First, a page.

Remember, in the early days, we all used AOL email and AOL search and then came along Google and gmail, which changed things a lot. BTC may come out the winner or it may be another of the crypto currencies out there. Ripple's XRD looks very interesting to me. It is surrounded by very smart people, has money and it has that investment from Google Ventures.

In short, at this stage the government is a significant threat, but it is a threat that likely doesn't understand the beast it is dealing with. It is very possible they won't understand the moves they need to make to shut the crypto currency world down. If they don't, and use of crypto currency grows, then long term we may end up with a currency that, unlike the Fed's fiat dollars, can't be inflated at will.

If a crypto currency emerges as a popular medium of exchange. It could in a way become the crypto world's answer to gold, a currency that climbs in value against depreciating currencies, such as the dollar, but a currency that may be even easier to transport and hide then gold. Indeed, as one attendee explained to me, crypto currency does not have to take any physical form at all. If you remember your passcode in your brain, you can pass any border check point without a customs agent detecting the wealth you have with you.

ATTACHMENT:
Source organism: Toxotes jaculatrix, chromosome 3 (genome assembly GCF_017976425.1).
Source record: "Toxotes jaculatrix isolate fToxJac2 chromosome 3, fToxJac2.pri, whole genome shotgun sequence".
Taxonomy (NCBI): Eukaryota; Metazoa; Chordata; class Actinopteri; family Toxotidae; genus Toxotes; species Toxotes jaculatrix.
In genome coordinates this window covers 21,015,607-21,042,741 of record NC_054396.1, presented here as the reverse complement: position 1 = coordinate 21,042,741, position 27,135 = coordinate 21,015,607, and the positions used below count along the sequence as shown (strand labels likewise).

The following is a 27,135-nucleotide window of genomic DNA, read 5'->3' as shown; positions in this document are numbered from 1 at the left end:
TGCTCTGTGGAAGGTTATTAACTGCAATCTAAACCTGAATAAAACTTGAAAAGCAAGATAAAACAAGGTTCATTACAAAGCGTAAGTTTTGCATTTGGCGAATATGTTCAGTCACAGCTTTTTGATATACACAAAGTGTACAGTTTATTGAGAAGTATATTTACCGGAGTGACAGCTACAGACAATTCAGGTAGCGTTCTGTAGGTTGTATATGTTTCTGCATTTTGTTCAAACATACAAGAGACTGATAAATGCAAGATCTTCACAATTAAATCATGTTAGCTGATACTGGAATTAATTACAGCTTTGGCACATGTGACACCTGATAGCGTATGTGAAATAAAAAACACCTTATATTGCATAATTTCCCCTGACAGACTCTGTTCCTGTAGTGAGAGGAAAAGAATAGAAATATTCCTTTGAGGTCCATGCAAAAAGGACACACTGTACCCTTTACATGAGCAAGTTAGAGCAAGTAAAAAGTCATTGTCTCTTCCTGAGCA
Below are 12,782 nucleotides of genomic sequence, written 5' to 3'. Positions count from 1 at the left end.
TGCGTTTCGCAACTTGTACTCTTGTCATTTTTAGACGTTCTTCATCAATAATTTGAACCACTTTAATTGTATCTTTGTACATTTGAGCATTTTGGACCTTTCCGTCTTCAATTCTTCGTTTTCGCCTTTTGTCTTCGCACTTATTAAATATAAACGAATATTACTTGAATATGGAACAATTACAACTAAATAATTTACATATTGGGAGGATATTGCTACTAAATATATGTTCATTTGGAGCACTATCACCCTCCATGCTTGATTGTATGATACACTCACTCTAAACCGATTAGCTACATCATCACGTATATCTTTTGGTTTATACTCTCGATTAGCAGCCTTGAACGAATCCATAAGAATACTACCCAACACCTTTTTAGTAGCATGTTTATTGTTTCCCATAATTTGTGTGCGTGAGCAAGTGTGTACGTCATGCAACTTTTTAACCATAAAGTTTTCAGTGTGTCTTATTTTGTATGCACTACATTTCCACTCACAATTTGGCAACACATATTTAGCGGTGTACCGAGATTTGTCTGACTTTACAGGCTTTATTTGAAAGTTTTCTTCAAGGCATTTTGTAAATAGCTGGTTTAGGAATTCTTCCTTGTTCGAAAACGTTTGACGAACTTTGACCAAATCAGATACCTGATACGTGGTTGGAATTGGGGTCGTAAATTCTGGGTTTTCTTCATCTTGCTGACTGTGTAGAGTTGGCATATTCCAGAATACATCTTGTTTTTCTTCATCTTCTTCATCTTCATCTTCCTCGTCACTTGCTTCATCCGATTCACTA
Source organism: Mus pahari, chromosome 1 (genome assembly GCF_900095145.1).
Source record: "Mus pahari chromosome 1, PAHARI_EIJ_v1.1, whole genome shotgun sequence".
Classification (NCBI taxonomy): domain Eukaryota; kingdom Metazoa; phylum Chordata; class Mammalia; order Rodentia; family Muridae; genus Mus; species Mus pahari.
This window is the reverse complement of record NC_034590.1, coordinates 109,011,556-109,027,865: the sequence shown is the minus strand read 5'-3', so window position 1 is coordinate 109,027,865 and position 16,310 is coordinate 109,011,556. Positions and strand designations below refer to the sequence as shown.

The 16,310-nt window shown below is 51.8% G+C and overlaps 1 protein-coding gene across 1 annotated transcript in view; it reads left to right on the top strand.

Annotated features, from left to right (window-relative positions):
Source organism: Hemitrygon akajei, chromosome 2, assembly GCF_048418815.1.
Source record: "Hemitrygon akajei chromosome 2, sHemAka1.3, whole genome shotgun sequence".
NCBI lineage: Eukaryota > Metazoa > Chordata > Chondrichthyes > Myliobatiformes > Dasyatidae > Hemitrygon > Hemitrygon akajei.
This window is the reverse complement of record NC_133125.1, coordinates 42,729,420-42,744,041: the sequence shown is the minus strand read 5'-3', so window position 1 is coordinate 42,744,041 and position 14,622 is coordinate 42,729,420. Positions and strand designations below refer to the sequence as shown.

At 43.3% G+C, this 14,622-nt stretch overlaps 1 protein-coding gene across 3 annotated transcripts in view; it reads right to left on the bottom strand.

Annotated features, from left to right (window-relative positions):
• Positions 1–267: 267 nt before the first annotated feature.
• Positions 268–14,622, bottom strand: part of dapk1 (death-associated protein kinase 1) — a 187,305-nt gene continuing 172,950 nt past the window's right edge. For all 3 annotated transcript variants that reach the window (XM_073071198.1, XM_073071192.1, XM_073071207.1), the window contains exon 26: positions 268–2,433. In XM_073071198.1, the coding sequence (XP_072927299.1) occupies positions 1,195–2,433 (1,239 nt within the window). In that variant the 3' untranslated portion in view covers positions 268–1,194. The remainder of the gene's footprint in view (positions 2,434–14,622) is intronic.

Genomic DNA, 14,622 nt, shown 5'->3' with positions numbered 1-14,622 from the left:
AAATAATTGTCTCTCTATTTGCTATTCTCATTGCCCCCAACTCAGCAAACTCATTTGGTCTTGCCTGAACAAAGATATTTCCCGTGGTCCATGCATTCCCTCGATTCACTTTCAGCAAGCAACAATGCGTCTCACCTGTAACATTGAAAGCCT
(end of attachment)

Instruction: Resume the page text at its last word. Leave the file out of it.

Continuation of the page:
1. Thank you for an interesting report.

  2. A friend of mine who has worked as an accountant for several non-profits has told me that he finds it to be more difficult for non-profits to get credit from banks because of the political risk associated with collecting on potentially bad debt.

    More specifically, the worst, from a political perspective, is churches. It looks very, very bad to seize the assets of a church.